While the US presidential election is a close contest between an incumbent and a challenger, most congressional races are not competitive and long-decided on before the polls. Is that a problem for democracy?
On November 6, Americans won't just choose their next president, they will also elect a new House of Representatives and a third of the Senate.
The problem is, most congressional races are already decided long before voters even head to the polls.
Of the 435 seats in the House of Representatives less than 10 percent are really up for grabs.
According to the latest ratings chart maintained by Roll Call, the congressional newspaper, only 27 of the 435 House seats are toss-ups, meaning either Republicans or Democrats can win.
Add to that the 32 seats that, according to the paper, "lean" toward one party or the other, but are still competitive and even the 26 seats that are "likely" to vote for one of the parties, but are at least somewhat competitive, and you get to 85 seats. That's still only 20 percent.
That means that the vast majority - 350 seats or 80 percent of all seats - in the House of Representatives are not in play or considered "safe" in the election jargon used by Roll Call for either Republicans or Democrats.
In the Senate the picture looks slightly better. Of the 33 seats up for election this year Roll Call deems 15 "safe." That leaves slightly more than 50 percent of Senate races at least somewhat competitive - even though only eight are considered a true "toss-up" by Roll Call.
The fact that the overwhelming majority of congressional races are not competitive has led to an ongoing debate about the root causes and whether something should be done to change it.
Much has been made particularly about the increasingly partisan political landscape which many consider as a key element that's contributing to what they see as a trend toward non-competitive races.
Not so, says Jamie Carson, an election expert at the University of Georgia in Athens:
"I can tell you just from studying this that it's been like this for almost a century now. It's been occurring ever since the United States has adopted the direct primary system where challengers run sort of on their own," he told DW.
So contrary to conventional wisdom it's not a new trend and it's also not a phenomenon that has increased dramatically in the recent past.
Similarly, gerrymandering, the much maligned practice of drawing voting districts to suit one political party - widely believed to be a main cause of non-competitive races - is the wrong culprit.
"It's a factor, but it's a relatively minor factor," Thomas Mann, the congressional scholar at the Brookings Institution in Washington, told DW.
Sure, it intensifies partisanship and can have significant effects in individual states.
"But if you accumulate those across the country you cannot conclude accurately the large number of uncompetitive seats is a consequence of gerrymandering," adds Mann.
Role of money
So what about the role of money? With a sticker price of more than $1 million (800,000 euros) for the average house race, money is definitely an issue in the competitiveness of races.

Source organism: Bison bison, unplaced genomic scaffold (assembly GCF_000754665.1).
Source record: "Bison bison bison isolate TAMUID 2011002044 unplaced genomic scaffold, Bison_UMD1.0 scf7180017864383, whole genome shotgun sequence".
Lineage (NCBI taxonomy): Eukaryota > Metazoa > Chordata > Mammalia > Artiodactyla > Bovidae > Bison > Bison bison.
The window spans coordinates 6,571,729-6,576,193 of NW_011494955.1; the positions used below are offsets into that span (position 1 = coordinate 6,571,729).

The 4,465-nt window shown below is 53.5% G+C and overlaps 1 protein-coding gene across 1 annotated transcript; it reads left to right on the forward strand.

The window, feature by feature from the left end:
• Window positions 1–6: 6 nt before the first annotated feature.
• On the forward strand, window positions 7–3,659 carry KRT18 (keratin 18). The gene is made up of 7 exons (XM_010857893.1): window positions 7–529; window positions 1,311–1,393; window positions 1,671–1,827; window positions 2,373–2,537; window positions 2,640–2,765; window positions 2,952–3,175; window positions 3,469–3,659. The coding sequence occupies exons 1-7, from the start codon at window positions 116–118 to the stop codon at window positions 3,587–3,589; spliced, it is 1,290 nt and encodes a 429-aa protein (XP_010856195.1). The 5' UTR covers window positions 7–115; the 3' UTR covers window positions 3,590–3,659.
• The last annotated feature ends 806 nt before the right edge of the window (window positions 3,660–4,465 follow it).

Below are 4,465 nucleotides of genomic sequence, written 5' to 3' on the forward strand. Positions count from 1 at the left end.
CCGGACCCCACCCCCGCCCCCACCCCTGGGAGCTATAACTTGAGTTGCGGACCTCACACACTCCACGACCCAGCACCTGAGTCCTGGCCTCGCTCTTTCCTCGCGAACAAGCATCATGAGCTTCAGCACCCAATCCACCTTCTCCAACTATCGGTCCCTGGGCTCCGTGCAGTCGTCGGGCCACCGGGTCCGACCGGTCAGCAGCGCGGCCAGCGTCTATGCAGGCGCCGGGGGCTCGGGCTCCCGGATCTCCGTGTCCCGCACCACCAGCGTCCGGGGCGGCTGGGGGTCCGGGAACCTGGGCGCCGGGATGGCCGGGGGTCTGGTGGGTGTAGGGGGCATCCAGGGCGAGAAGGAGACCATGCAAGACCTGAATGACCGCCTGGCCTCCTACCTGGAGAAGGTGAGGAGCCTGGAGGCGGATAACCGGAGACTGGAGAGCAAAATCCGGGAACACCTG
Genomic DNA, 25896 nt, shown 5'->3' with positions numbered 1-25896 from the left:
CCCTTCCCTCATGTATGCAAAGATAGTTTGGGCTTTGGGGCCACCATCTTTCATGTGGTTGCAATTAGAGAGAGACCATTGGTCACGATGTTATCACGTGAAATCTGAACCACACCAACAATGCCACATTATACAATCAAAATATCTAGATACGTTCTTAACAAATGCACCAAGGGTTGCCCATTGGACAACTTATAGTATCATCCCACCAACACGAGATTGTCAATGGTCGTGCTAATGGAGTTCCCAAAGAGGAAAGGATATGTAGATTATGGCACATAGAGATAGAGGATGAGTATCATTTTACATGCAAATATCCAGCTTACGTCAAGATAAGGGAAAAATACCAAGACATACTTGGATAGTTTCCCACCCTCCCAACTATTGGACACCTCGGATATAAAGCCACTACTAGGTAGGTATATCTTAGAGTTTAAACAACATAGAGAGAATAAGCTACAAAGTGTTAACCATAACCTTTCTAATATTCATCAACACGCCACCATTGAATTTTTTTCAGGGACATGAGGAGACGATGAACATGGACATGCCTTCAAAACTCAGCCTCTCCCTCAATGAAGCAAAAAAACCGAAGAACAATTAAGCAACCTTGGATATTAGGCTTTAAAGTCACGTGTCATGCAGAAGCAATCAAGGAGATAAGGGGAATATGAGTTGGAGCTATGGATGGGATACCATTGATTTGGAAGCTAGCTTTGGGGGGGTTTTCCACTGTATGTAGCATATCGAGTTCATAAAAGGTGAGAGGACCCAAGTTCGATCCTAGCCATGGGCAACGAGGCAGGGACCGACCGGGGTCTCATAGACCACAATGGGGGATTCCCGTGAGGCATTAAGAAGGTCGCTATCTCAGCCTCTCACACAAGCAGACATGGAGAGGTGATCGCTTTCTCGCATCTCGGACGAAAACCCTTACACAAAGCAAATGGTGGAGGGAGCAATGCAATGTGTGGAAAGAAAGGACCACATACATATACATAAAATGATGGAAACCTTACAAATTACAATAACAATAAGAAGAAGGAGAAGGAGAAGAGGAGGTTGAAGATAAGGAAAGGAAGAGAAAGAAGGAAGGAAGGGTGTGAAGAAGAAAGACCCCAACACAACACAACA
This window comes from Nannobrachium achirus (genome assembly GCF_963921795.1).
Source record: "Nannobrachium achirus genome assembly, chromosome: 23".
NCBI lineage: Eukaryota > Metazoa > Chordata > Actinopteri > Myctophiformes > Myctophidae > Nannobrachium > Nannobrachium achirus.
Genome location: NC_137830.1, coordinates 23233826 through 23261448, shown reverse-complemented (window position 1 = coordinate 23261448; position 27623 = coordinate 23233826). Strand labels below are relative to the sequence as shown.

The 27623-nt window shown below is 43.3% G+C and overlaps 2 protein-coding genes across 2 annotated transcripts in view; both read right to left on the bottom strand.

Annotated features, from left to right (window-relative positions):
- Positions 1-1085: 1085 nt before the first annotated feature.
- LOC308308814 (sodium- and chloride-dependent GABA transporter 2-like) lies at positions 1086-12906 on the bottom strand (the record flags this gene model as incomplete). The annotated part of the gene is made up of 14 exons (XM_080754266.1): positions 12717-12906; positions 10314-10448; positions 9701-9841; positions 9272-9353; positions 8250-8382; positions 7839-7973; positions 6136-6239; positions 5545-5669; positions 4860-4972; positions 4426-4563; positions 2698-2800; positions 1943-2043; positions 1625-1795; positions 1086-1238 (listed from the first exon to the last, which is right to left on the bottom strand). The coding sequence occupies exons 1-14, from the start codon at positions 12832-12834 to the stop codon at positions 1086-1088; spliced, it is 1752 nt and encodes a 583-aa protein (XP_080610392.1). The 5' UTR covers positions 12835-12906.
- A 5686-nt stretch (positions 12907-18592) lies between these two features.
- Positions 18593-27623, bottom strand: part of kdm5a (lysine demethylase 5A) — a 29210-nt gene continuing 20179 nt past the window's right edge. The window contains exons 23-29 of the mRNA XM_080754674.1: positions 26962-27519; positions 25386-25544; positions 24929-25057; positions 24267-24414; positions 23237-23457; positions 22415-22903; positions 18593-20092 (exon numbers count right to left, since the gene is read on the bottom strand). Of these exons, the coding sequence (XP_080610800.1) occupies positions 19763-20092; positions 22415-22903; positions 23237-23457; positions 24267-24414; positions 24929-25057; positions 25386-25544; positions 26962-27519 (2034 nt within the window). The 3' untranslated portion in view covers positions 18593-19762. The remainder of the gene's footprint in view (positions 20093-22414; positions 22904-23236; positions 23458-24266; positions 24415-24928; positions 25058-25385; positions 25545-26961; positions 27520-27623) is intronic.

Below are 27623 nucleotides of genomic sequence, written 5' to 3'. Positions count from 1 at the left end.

"Incumbents get the lions' share of donations and that makes sense," Thomas Brunell, a professor of political science at the University of Texas at Dallas, told DW. "It's somewhat risky to bet your money on a challenger."
Therefore incumbents usually have a built-in financial advantage over a challenger.
"Money is a problematic in our politics," says Mann, but still "money doesn't explain it as well."
Instead, argue the experts, it's the effects of gerrymandering and the monetary advantage of incumbents coupled with a natural factor that is often overlooked:
The fact that people simply tend to move to places where similar-minded people live.
Former House leader Nancy Pelosi's seat is safe as well
"And that as much as anything else is what has produced this level of non-competitive districts," argues Mann.
Which begs two questions: Is the large number of lopsided races pernicious for democracy? And if so, should anything be done about it?
For Brunell the answer to both questions is No.
Districts with a clear majority for one party are easier to represent, argues Brunell. What's more, most voters are happy because they like their representative or the party of their representative.
"And that to me is what's most important," he says. "I don't care which party it is, I just want to see for the democratic government to work as we sort of intend it to work which is do what the people want to do."
The disenfranchisement of voters in the US winner-take-all system is a problem, says Mann. More worrisome though, he adds, is the role of the party primary election as the de-facto kingmaker in non-competitive races.
These party primaries with their relative low turnout can easily be captured by fringe or interest groups as the Tea Party movement has proven in many Republican races.
"I think the concern is the extent to which this electoral phenomenon fuels the ideological polarization of the parties," says Mann.
"The only real way to tackle that is to change the electoral system and have something more akin to the German system where you have a combination of single-member districts, but then compensate for that with a party list as well."
Since that is unlikely to happen anytime soon, Mann points to smaller electoral reforms like the one California has introduced with its so-called top-two open primary system designed to give voters more choice and to favor moderates.
"But nothing happens quickly in our system," says Mann. "In fact almost nothing happens now given the intense polarization of the parties."